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Pelvic girdle dysfunction is an extremely common problem which often goes undetected and untreated.  The signs can include: incontinence; uneven leg length; asymmetry along lower extremities, unilateral foot deformities; uneven pelvic alignment; back pain; knee pain; and hip pain.

By way of further explanation, here is a very brief anatomy overview.  The pelvis is built with 3 bones: two innominates (hip bones), with the sacrum (tail bone) in between the hip bones.  These three bones together create a solid ring or “girdle” that the entire trunk rests on.  These three important bones are not fused, allowing very slight (a few millimeters) movement.

Additionally, another extremely important structure is the coccyx bone.  The coccyx serves as the attachment for most of the pelvic floor muscles.  These structures are both key for control of the bladder sitting directly above as well as for the stability of the entire trunk by functioning as a base or foundation.

Frequently, due to an external force (trauma, tripping or missing a step, falling, childbirth, lifting) the pelvis can lose its alignment.  Without alignment, pelvic muscles cannot fire at full capacity and trunk stability is disturbed.  The results could include a wide range of symptoms such as the leakage of urine and trunk instability.

In addition altered trunk stability plays a role in nearly all back problems.  It also plays a big role in many problems and dysfunctions along the lower extremities, e.g., knee pain.  Again, it is a condition generally ignored by traditional medicine.  Neither X-rays nor MRI’s or other body scans reveal the underlying condition as trunk stability dysfunction.  Altered trunk stability is only a “functional dysfunction”.  Therefore tests that evaluate structure e.g. MRI but don’t evaluate function cannot reveal it.  When the system does not work efficiently and the “functional dysfunction” persists in the body, serious structural damage may occur over time.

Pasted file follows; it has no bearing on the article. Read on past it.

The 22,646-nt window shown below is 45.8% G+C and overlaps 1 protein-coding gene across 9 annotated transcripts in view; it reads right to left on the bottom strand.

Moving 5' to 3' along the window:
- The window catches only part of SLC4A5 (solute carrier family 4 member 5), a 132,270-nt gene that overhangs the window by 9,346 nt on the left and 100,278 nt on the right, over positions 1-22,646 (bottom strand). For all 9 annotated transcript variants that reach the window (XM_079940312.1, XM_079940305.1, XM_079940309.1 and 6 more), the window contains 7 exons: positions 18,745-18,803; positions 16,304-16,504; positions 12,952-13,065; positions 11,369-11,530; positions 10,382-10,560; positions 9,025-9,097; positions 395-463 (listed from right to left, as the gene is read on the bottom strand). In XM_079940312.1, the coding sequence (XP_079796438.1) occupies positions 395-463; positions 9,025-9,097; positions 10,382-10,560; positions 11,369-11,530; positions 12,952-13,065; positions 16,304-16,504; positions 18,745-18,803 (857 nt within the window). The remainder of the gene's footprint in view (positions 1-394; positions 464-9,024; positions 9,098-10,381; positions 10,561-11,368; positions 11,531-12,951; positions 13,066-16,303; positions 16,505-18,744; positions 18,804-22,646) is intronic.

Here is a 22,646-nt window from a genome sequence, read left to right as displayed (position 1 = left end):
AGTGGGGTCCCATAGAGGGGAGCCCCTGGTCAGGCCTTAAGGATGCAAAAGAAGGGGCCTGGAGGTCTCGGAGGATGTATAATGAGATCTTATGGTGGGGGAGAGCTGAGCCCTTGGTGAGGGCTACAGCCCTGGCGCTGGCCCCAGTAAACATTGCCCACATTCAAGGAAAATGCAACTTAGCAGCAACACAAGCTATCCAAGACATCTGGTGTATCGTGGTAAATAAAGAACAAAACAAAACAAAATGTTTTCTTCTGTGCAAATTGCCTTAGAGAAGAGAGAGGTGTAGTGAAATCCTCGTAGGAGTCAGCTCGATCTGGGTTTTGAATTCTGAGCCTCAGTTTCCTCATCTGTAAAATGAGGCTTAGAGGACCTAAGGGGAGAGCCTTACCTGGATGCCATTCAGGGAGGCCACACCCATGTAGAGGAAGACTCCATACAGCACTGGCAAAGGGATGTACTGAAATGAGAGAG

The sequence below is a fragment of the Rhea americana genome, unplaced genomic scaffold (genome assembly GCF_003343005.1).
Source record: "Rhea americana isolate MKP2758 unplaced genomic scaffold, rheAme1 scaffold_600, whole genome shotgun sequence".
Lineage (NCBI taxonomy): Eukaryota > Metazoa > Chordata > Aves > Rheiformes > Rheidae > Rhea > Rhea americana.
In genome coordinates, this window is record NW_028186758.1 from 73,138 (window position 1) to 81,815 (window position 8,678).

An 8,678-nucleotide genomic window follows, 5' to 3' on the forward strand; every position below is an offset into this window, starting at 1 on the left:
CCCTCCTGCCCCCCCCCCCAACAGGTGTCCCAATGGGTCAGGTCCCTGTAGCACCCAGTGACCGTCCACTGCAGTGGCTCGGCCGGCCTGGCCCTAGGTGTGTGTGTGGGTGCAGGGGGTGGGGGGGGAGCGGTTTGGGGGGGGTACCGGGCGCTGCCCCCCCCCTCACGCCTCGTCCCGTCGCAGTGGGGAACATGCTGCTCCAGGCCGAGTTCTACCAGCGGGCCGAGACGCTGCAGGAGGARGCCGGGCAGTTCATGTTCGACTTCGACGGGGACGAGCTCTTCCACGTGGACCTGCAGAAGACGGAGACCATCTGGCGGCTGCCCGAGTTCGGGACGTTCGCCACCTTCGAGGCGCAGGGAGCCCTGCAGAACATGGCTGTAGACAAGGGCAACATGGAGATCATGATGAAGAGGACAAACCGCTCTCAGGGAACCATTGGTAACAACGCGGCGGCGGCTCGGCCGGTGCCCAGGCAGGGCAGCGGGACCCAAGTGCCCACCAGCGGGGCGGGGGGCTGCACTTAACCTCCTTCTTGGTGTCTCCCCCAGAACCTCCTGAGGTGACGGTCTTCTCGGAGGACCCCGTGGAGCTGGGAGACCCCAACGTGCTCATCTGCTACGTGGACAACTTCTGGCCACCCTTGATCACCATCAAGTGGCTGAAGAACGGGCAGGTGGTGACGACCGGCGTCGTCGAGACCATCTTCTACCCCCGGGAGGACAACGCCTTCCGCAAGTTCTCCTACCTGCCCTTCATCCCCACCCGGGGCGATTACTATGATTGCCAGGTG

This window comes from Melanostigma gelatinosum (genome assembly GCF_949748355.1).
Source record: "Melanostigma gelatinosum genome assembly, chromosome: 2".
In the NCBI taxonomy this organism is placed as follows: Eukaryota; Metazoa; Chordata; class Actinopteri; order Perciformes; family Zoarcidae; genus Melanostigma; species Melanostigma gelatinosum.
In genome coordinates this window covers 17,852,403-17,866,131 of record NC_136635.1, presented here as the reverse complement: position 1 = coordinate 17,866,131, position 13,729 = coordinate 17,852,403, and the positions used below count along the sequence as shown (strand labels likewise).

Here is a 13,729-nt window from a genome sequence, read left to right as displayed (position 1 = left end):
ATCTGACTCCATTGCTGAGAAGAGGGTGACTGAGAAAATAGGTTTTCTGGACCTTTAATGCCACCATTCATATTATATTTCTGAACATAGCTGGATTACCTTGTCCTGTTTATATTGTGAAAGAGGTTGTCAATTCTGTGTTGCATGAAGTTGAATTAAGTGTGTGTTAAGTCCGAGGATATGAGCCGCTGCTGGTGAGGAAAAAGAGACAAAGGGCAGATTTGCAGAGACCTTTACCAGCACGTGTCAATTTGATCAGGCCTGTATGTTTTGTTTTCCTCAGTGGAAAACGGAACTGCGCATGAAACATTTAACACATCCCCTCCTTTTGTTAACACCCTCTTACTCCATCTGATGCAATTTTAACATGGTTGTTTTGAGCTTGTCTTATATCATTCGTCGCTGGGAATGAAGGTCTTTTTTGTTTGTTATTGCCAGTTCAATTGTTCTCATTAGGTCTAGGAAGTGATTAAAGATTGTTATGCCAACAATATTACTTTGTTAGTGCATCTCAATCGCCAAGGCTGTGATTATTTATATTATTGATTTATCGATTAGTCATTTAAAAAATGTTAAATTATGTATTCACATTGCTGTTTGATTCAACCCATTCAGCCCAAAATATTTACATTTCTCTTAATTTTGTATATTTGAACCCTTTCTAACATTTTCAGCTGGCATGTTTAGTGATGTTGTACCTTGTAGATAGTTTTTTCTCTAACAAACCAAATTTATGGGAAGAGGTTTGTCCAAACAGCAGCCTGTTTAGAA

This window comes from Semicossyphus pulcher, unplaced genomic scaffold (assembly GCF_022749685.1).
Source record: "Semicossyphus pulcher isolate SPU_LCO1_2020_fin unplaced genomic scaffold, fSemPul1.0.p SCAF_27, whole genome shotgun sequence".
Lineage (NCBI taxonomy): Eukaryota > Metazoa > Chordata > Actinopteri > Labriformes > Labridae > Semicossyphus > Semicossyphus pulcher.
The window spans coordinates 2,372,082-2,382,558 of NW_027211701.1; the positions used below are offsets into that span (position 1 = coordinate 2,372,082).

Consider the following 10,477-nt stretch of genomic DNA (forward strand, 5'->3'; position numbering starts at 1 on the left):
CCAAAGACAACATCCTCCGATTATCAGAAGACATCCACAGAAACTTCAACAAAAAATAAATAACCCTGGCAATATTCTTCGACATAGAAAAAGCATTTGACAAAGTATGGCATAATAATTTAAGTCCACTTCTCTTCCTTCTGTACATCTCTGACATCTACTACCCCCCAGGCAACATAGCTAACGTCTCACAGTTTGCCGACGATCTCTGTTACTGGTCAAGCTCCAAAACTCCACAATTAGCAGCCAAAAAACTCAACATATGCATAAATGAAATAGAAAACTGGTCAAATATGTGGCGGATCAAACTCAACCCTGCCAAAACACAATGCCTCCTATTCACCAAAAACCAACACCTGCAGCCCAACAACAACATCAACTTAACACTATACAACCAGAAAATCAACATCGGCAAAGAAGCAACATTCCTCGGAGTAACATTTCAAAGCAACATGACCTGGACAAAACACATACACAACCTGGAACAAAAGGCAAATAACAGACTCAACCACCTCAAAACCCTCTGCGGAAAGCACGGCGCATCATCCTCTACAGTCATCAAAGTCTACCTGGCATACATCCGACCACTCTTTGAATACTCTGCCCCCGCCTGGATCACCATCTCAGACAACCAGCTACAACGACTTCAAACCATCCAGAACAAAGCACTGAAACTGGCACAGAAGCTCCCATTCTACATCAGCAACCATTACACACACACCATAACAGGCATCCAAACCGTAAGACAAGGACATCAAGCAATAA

The resultant damage can now be clearly visible on X-rays or MRI’s etc. but at this point, any dysfunction is much more difficult to treat and significantly improve.  Often the pelvic girdle dysfunction forces the body to compensate in other areas of the body, like the lower back.

Over time, compensatory mechanisms create damage like a disc herniation.  The disc herniation will receive the medical attention since it can be observed on an objective test like an MRI.  The problem is that quite often the disc problem keeps recurring after treatment since the symptom rather than the underlying cause of the problem has been addressed.

Pelvic girdle problems manifest in a number of ways.  For example, one side of the body could feel weaker or stiffer.  You might be told that you have a leg length discrepancy.  Often the feet become asymmetrical or there is repetitive knee pain or a pulled or painful hamstring.  The bottom line is that any unilateral, one-sided, or asymmetrical problem along lower extremities requires the investigation and examination of the pelvic girdle, and trunk functional performance.

The good news is that pelvic girdle problems can be successfully treated with functional manual therapy.  The Pelvic Health Program in which we all specialize at European Therapy Center especially addresses pelvic girdle realignment and balancing.  This program is made up of four distinct steps:

  1. Functional manual physical therapy applied to the appropriate dysfunctional structures help to move the structures back to their preferred efficient positions.  This allows the pelvic girdle'’s structure and musculature to work efficiently;
  2. Neuromuscular reeducation reminds the muscles about the coordinated work that they should perform;
  3. A proper exercise program is taught to reinforce the gains made during steps one and two.  Exercise alone without the first two parts of the treatment will result in a partial result.
  4. Individual and specific strategies are developed to reduce or prevent reinjury during your daily activities including sports.